STREAK-THROATED WOODPECKER (Picus xanthopygaeus) – These handsome woodpeckers appeared during one of our jeep safaris at Corbett NP.
GRAY-HEADED WOODPECKER (Picus canus) – Several sightings in the Himalayan foothills, including at Corbett NP.
GREATER YELLOWNAPE (Chrysophlegma flavinucha) – Wow - we had such amazing views of the pair that were banging on the windows of the restaurant at The Den, near Corbett NP. It was shocking when one of the birds flew into the window and dropped like a stone next to us, but he recovered and was back at his window-demolition within a few hours.
Falconidae (Falcons and Caracaras)
COLLARED FALCONET (Microhierax caerulescens) – One perched in a treetop near the flowering silk cotton tree near The Den.
EURASIAN KESTREL (Falco tinnunculus) – We saw most of ours during transit, but also had some good scope views near Ranthambhore and Bayana.
PEREGRINE FALCON (Falco peregrinus) – It was pretty striking to watch a Peregrine circling over the top of the Taj Mahal!
Psittaculidae (Old World Parrots)
ALEXANDRINE PARAKEET (Psittacula eupatria) – Three flew past quickly near Ramnagar as we stretched our legs.
ROSE-RINGED PARAKEET (Psittacula krameri) – Very common and widespread.

Along the bank of the Chambal River, this Desert Wheatear accompanied a pair of Crested Larks. Photo by group member George Sims.

SLATY-HEADED PARAKEET (Psittacula himalayana) – These attractive parakeets showed up in the forests of the Himalayan foothills on several occasions.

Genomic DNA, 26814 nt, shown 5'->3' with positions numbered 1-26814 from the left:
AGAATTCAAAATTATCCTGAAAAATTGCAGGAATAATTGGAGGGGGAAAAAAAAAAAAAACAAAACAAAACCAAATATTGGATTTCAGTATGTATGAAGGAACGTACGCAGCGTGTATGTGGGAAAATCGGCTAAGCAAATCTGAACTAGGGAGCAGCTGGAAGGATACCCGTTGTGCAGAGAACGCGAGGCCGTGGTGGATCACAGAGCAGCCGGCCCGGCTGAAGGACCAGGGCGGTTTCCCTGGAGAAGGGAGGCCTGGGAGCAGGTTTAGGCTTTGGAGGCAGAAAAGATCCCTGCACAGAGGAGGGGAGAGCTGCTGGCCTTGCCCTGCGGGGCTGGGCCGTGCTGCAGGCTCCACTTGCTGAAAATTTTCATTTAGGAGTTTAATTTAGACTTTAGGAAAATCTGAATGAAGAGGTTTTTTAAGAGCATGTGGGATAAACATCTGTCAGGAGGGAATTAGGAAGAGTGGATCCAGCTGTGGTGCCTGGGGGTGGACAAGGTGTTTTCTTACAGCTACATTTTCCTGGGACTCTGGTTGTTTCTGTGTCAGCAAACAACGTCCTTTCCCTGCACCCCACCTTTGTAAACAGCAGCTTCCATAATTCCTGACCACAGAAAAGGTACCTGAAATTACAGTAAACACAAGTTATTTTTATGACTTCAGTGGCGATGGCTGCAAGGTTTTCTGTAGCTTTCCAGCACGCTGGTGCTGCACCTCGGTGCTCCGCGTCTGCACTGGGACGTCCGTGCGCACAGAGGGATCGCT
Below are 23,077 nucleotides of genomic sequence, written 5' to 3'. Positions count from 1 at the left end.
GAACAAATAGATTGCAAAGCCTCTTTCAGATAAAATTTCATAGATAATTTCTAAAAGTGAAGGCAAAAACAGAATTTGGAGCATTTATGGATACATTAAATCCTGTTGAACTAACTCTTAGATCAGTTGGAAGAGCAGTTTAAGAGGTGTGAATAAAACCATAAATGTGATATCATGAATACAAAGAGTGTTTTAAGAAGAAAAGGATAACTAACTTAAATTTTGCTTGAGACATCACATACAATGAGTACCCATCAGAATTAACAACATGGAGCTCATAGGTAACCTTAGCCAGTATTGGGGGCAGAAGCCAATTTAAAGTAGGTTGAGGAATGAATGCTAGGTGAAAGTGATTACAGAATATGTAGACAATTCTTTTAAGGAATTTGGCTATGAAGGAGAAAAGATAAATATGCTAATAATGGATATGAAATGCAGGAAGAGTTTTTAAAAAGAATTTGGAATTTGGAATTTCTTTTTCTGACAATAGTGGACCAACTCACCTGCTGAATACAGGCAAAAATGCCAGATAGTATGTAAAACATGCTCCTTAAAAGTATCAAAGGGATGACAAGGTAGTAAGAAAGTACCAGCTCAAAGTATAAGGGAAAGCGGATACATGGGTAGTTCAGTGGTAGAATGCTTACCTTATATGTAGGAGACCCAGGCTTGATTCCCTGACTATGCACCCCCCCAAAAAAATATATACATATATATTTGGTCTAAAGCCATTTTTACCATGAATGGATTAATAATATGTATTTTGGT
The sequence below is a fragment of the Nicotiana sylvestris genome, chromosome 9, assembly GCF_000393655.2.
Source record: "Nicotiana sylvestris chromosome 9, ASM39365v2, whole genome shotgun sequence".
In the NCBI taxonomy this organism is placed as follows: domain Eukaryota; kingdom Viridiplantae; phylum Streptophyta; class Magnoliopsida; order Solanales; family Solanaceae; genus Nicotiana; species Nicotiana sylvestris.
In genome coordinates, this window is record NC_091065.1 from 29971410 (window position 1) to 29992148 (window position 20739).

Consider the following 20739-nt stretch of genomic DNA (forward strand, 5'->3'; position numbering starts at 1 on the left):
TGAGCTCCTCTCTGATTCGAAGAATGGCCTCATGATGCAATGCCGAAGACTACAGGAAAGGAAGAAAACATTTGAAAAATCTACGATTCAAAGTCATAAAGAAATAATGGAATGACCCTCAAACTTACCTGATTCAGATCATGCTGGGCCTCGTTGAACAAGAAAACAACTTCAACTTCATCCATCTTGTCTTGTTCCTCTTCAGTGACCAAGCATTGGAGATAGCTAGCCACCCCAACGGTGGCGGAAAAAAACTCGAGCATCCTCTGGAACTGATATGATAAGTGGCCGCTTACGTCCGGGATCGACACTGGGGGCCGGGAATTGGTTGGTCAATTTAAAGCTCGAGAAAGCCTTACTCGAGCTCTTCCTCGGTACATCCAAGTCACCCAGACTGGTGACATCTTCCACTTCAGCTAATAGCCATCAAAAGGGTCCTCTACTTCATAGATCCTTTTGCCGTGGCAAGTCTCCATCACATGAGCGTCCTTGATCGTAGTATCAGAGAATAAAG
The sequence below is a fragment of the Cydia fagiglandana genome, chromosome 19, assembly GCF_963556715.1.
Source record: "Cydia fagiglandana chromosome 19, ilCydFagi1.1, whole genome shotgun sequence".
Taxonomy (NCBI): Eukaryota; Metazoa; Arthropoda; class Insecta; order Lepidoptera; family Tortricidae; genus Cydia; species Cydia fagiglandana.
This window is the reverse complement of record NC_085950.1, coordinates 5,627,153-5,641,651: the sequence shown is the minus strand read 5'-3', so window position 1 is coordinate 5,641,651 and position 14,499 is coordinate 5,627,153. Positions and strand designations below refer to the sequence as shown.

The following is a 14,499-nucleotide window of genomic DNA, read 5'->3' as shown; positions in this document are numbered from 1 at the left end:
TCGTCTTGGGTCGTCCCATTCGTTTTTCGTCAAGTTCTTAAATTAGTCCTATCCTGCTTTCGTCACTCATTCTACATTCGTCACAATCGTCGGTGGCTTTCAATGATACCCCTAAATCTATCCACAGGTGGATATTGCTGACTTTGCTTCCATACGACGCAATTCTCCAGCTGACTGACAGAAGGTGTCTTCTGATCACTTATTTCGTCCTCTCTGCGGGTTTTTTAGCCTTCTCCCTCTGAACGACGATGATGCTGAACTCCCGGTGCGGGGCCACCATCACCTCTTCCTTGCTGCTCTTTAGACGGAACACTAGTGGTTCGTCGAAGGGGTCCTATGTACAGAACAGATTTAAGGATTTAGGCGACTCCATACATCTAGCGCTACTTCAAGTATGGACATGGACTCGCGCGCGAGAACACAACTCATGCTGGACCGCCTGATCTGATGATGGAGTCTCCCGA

PLUM-HEADED PARAKEET (Psittacula cyanocephala) – Great views at Ranthambhore and at the Bayana cliffs, where they were investigating cavities in the stone.
RED-BREASTED PARAKEET (Psittacula alexandri) – We encountered several large flocks of these parakeets near the foot of the Himalaya at Ramnagar and Corbett.
Vangidae (Vangas, Helmetshrikes, and Allies)
COMMON WOODSHRIKE (Tephrodornis pondicerianus) – Several sightings of these odd birds in open forest habitats at Bharatpur, Corbett, and Sultanpur.
BAR-WINGED FLYCATCHER-SHRIKE (Hemipus picatus) – These small relatives of the vangas were seen frequently in mixed flocks in the Corbett NP area.
Aegithinidae (Ioras)
COMMON IORA (Aegithina tiphia) – Terry pointed one out in that excited mixed flock that we encountered just downslope from The Den.
Campephagidae (Cuckooshrikes)